PHILADELPHIA (AP) — A Philadelphia woman dubbed “the Black Madam” used silicone from Thailand and Krazy Glue to perform at-home cosmetic surgery that left an exotic dancer with a plump derriere — and potentially deadly complications, the dancer testified Wednesday.
Padge Windslowe charged $1,000 to perform injections on a dining room table at “pumping parties,” 23-year-old Shurkia King testified. But King suffered severe respiratory problems afterward and spent two weeks in the hospital. A doctor testified that he found silicone particles on her lungs that could have killed her.
A judge Wednesday order Windslowe, 42, to stand trial on charges that include aggravated assault, practicing medicine without a license and theft by deception.
Police believe Windslowe also injected 20-year-old London tourist Claudia Aderotimi, who died last year after a pumping party at a Philadelphia airport hotel. Aderotimi complained of chest pain and difficulty breathing following the procedure. No charges have been filed in that case as detectives await extensive autopsy test results.
King heard about the London woman’s death on the news and asked Windslowe about it, King said.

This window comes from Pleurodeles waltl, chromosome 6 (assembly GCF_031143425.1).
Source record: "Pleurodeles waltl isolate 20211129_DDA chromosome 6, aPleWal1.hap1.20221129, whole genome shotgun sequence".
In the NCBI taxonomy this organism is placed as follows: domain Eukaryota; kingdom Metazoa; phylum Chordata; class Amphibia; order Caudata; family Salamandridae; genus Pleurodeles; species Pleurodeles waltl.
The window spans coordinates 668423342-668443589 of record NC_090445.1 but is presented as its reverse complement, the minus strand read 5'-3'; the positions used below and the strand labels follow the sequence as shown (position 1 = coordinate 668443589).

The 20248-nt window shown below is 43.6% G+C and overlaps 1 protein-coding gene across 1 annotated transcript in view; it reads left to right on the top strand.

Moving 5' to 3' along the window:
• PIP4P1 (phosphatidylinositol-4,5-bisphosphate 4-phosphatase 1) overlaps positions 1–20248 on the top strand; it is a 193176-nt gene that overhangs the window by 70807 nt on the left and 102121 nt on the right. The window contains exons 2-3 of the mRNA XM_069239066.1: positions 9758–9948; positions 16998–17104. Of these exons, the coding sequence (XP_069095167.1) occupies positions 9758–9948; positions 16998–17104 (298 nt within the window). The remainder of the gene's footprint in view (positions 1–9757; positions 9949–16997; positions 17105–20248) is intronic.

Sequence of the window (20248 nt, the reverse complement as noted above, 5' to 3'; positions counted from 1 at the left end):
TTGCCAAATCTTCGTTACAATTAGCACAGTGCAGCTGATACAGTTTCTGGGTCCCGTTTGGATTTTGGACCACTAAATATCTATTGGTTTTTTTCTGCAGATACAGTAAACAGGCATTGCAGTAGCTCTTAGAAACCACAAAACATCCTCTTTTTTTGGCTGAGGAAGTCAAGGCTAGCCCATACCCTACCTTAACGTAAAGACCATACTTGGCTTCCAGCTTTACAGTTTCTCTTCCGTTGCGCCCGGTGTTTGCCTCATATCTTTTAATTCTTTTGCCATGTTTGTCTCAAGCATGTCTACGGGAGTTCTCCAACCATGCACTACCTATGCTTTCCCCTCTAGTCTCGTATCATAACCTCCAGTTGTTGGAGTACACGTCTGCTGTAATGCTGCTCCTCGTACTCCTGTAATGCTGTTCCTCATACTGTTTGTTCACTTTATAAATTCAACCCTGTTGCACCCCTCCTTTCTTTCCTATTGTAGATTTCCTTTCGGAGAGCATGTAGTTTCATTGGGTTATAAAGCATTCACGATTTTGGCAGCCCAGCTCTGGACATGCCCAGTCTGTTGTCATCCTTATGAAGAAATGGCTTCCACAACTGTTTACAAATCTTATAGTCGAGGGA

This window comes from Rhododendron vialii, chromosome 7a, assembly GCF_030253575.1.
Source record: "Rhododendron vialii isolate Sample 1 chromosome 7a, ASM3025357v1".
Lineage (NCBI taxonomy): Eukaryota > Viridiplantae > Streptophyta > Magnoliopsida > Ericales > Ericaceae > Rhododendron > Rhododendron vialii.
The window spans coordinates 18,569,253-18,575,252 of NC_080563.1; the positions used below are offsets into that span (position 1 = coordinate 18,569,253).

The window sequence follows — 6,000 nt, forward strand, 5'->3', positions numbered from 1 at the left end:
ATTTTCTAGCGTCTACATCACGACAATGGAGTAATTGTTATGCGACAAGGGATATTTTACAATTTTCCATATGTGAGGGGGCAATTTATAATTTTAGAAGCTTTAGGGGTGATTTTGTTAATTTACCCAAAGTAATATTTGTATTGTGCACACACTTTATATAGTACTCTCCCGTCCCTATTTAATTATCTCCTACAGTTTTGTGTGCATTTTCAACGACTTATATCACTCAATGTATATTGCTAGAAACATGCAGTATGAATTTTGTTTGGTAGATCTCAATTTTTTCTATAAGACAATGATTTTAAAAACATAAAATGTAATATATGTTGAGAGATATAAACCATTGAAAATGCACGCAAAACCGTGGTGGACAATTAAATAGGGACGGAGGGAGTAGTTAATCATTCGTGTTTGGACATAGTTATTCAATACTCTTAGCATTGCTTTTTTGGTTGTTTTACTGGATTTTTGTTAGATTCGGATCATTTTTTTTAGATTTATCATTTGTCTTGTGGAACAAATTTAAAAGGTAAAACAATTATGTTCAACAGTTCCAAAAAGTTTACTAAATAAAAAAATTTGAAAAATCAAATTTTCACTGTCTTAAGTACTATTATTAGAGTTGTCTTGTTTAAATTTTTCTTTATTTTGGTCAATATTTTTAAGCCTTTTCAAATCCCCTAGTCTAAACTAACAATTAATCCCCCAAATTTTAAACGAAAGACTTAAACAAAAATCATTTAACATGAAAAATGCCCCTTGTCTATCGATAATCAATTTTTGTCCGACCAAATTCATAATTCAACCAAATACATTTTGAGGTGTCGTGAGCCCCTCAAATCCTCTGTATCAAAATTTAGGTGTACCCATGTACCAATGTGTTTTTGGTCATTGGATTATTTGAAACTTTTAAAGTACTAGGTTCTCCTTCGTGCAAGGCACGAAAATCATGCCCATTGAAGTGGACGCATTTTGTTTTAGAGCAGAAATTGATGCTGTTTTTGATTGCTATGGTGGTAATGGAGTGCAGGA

“She said she didn’t kill the girl, (that) she was high,” King said.
Windslowe, who wore a sleek black outfit to court, did not testify at the hearing and showed little outward reaction to the testimony. She remains in jail on $750,000 bail.
Philadelphia police believe she has performed at least 14 cosmetic surgeries, moving locations to avoid detection.
King, slender and modestly dressed, described the defendant’s technique in her hour-long testimony. She said she learned about Windslowe through fellow dancers. She said she thought Windslowe was a nurse.
King first had the procedure done at a friend’s house on New Year’s Eve. All went well, so she went back for more in February, she said. She and four others waited upstairs, while one-by-one the women went down for the five-minute injections, King testified.
King said the needles looked clean, although she found it odd that the silicone was in a water bottle. As before, she got four injections that added a cup of silicone to her buttocks. But one of the injections seemed to go in wrong, and left her leg shaking, she said.
“She (Windslowe) said, ‘Just breathe. It’s OK. It’s OK,'” King said.
King’s oxygen level was “dangerously low” when she arrived at a hospital two days later, a doctor testified. She spent about a week in intensive care and used an oxygen tank to breathe until two weeks ago, when she returned to work, the doctor and King both testified.
The silicone particles attached to her lungs are diffuse and too small to remove surgically, Dr. Arka Banerjee of Lankenau Medical Center testified.
On cross-examination, the doctor acknowledged that medical records show King to be a daily smoker and marijuana user.
A prosecutor asked if she could live a normal life.
“It’s possible. If she gets an illness, maybe not,” Banerjee said.